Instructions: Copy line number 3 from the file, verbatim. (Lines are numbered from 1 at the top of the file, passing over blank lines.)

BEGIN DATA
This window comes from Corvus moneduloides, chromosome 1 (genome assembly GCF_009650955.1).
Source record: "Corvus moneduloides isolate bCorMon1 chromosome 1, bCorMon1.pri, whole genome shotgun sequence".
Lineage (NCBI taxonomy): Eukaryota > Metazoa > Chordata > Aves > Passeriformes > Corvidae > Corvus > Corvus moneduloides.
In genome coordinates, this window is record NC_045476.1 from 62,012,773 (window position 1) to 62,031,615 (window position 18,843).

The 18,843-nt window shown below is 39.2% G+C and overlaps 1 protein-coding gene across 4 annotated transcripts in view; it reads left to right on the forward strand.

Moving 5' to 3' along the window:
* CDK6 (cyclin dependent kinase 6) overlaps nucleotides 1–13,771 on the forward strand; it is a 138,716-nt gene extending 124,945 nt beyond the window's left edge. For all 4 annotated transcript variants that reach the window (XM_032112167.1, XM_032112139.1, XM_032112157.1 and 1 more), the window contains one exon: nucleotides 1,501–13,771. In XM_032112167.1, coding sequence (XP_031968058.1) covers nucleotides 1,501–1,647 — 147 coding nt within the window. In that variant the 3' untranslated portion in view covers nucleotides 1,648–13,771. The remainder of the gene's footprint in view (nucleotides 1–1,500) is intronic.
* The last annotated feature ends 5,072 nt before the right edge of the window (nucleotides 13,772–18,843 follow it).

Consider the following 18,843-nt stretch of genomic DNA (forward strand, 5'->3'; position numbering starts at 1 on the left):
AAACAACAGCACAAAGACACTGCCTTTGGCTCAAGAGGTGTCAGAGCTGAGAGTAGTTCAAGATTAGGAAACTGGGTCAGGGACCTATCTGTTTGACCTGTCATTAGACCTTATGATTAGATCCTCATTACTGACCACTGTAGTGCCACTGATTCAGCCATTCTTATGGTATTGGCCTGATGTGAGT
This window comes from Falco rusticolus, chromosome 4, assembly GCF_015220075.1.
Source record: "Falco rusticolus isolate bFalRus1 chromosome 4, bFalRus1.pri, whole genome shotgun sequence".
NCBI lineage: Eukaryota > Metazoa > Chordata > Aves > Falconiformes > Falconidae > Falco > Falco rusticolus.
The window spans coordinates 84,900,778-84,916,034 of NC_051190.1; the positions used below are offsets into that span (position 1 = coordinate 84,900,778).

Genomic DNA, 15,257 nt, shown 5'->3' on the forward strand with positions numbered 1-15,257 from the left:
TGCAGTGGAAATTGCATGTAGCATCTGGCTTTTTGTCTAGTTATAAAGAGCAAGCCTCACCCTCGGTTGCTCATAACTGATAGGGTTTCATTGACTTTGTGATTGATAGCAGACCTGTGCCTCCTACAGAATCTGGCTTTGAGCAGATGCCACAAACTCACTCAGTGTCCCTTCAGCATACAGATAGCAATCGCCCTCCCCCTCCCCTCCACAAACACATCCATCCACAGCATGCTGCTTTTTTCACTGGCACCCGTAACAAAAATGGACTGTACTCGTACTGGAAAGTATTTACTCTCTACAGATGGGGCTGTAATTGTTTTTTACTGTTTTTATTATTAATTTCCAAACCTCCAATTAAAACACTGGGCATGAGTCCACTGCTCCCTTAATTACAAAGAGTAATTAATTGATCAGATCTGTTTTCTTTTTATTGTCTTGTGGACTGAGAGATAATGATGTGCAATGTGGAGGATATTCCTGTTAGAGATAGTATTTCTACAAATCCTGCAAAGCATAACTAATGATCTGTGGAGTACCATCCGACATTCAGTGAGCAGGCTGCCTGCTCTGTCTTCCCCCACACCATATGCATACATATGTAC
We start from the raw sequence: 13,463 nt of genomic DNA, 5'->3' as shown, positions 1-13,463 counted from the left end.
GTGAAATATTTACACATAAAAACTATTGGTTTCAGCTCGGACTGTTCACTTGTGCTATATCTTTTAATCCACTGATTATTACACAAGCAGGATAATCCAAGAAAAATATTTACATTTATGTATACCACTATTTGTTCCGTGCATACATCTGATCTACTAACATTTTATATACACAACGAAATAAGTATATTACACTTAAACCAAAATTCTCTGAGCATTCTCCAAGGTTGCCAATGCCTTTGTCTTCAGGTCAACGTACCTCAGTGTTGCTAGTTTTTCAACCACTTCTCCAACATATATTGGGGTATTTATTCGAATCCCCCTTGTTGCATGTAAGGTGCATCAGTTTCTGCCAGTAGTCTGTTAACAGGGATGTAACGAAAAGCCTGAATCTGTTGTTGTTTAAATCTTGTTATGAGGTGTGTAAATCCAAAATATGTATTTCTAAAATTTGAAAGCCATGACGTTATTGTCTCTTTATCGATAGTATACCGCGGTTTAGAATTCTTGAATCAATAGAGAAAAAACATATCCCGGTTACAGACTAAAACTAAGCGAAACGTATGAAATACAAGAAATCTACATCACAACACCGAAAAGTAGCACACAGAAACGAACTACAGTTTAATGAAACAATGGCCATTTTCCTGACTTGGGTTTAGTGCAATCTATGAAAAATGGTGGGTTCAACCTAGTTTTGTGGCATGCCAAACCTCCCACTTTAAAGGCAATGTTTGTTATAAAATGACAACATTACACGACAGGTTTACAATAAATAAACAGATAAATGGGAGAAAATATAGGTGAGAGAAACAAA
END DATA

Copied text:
Lineage (NCBI taxonomy): Eukaryota > Metazoa > Chordata > Aves > Passeriformes > Corvidae > Corvus > Corvus moneduloides.